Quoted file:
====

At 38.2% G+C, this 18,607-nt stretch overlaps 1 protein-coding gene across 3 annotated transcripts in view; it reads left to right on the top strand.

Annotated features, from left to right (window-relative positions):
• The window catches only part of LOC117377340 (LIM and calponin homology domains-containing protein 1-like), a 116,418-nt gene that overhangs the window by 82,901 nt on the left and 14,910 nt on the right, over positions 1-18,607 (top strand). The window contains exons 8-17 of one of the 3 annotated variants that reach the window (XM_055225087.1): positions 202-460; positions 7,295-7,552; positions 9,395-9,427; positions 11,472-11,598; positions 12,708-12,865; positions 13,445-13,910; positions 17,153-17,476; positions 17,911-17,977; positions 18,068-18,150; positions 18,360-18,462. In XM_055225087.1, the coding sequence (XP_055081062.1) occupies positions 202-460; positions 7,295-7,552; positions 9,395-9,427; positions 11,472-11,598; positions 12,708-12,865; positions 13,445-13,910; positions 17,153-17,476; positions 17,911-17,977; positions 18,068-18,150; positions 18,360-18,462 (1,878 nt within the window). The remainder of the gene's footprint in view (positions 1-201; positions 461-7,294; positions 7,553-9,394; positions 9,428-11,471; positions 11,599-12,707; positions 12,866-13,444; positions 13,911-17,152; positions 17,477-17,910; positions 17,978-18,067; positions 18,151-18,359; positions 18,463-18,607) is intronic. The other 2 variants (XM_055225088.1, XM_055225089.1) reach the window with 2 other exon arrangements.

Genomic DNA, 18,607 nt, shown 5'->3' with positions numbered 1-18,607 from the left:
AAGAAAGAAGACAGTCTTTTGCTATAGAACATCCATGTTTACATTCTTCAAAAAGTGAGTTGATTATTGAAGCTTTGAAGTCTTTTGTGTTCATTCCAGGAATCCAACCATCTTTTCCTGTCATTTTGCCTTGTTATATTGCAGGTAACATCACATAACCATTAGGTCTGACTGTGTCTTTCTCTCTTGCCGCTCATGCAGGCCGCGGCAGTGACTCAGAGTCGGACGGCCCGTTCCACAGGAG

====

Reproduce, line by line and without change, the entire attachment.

At 38.2% G+C, this 18,607-nt stretch overlaps 1 protein-coding gene across 3 annotated transcripts in view; it reads left to right on the top strand.

Annotated features, from left to right (window-relative positions):
• The window catches only part of LOC117377340 (LIM and calponin homology domains-containing protein 1-like), a 116,418-nt gene that overhangs the window by 82,901 nt on the left and 14,910 nt on the right, over positions 1-18,607 (top strand). The window contains exons 8-17 of one of the 3 annotated variants that reach the window (XM_055225087.1): positions 202-460; positions 7,295-7,552; positions 9,395-9,427; positions 11,472-11,598; positions 12,708-12,865; positions 13,445-13,910; positions 17,153-17,476; positions 17,911-17,977; positions 18,068-18,150; positions 18,360-18,462. In XM_055225087.1, the coding sequence (XP_055081062.1) occupies positions 202-460; positions 7,295-7,552; positions 9,395-9,427; positions 11,472-11,598; positions 12,708-12,865; positions 13,445-13,910; positions 17,153-17,476; positions 17,911-17,977; positions 18,068-18,150; positions 18,360-18,462 (1,878 nt within the window). The remainder of the gene's footprint in view (positions 1-201; positions 461-7,294; positions 7,553-9,394; positions 9,428-11,471; positions 11,599-12,707; positions 12,866-13,444; positions 13,911-17,152; positions 17,477-17,910; positions 17,978-18,067; positions 18,151-18,359; positions 18,463-18,607) is intronic. The other 2 variants (XM_055225088.1, XM_055225089.1) reach the window with 2 other exon arrangements.

Genomic DNA, 18,607 nt, shown 5'->3' with positions numbered 1-18,607 from the left:
AAGAAAGAAGACAGTCTTTTGCTATAGAACATCCATGTTTACATTCTTCAAAAAGTGAGTTGATTATTGAAGCTTTGAAGTCTTTTGTGTTCATTCCAGGAATCCAACCATCTTTTCCTGTCATTTTGCCTTGTTATATTGCAGGTAACATCACATAACCATTAGGTCTGACTGTGTCTTTCTCTCTTGCCGCTCATGCAGGCCGCGGCAGTGACTCAGAGTCGGACGGCCCGTTCCACAGGAG